How John McCain and a cabin in the woods inspired an environmentalist

Hallie Golden
Benji Backer, a senior at the University of Washington in Seattle, grew up in Wisconsin loving his grandparents' cabin in the woods. His passions for both the outdoors and for conservative politics combine in his nonprofit, the American Conservation Coalition.

Two ways to read the story

  • Quick Read
  • Deep Read ( 3 Min. )

Remember that Republican President Theodore Roosevelt established national parks, and the Environmental Protection Agency was created under Richard Nixon? While the GOP is largely seen as at odds with environmentalism, that hasn’t always been the case. Benji Backer, college senior and present-day conservative environmentalist, is working to bring like-minded young people back into the conservation discussion. He’s been speaking across the country as the founder and president of the American Conservation Coalition, which has members on 200 college campuses.

Mr. Backer disagrees with activist Greta Thunberg’s darker view of climate change because he thinks it could turn people away from the fight. But he believes the left and right can work together to tackle the crisis. “We all have our own roles to get people engaged in this issue in a way they haven’t been before,” says Mr. Backer. “And whatever gets us to the final results of climate action is all that matters.”

Why We Wrote This

To spur action, progressive voices of warning on climate change have heightened the alarm. Benji Backer wants young conservatives to know that there’s room in the conversation for them.

Benji Backer stood in front of 100 college Republicans at the University of Central Florida and asked for raised hands from those who consider themselves environmentalists. Everyone held up an arm.

Then came the follow-up question at the College Republican State Convention last month: “Do you guys know what the conservative environmental platform is?” The hands went down.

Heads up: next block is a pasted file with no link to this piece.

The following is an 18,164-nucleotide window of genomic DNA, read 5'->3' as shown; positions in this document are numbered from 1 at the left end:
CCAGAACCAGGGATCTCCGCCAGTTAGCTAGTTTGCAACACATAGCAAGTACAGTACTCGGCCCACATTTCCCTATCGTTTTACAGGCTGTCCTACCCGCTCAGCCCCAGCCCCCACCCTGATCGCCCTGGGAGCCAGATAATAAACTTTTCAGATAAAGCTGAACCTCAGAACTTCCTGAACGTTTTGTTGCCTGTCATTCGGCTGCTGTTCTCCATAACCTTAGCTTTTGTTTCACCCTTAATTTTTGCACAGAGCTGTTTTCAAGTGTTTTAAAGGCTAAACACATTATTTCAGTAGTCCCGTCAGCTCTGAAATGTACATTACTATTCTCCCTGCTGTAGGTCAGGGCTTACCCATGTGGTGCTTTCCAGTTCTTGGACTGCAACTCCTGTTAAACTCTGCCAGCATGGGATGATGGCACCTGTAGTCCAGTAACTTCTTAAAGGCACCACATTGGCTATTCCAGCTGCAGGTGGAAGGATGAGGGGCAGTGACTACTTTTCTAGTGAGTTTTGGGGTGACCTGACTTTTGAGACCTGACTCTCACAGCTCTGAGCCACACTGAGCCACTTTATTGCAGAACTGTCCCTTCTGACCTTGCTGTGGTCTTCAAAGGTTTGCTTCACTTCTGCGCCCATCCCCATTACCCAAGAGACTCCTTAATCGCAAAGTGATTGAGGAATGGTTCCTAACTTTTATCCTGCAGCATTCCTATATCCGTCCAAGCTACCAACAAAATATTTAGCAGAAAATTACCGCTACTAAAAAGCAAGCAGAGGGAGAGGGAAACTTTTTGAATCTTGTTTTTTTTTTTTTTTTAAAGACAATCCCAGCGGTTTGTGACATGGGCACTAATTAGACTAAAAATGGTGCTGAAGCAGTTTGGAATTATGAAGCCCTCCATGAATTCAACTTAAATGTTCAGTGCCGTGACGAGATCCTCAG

Mr. Backer went on to talk about the role of markets and capitalism in a greener future, bringing local hunting and fishing communities into the conversation, and looking to innovation and technology for environmental solutions.  

Why We Wrote This

To spur action, progressive voices of warning on climate change have heightened the alarm. Benji Backer wants young conservatives to know that there’s room in the conversation for them.

He is giving these talks across the United States as the founder and president of the American Conservation Coalition (ACC), a nonprofit full of young people working to bring conservatives back into the conservation discussion, so that the left and right can work together to tackle the climate crisis.

Founded in 2017, the group has spread to 200 college campuses. By next year they hope to have 10,000 members. The ACC helps people connect with elected officials to advocate for bills such as the Restore Our Parks Act, but also focuses on teaching the public how conservatives and conservation fit together.

“We’re educating conservatives, liberals, whoever wants to listen, on how market-based, limited government policies are better for the environment; and how if you believe in markets or technology or conservative values … you can also be an environmentalist,” says Mr. Backer, a business marketing senior at the University of Washington in Seattle.

While the GOP is largely seen as at odds with environmentalism, that hasn’t always been the case, says Toddi Steelman, Stanback dean of Duke University’s Nicholas School of the Environment. After Theodore Roosevelt created national parks and forests, Richard Nixon established the Environmental Protection Agency and the Endangered Species Act, for example.

“I think people … understand that the protection of water, air, and concern for our health is good not just for our children, but if we do it well, it’s good for business,” says Dr. Steelman. “It creates sustainability in terms of what we want to achieve broadly writ – economically, socially, and environmentally.”

Ms. Steelman says Ronald Reagan’s administration shifted to a focus on deregulation to boost business and industry after the recessions of the 1970s. “That rhetoric has just been adopted by the Republican Party since then as part of the party line,” says Ms. Steelman.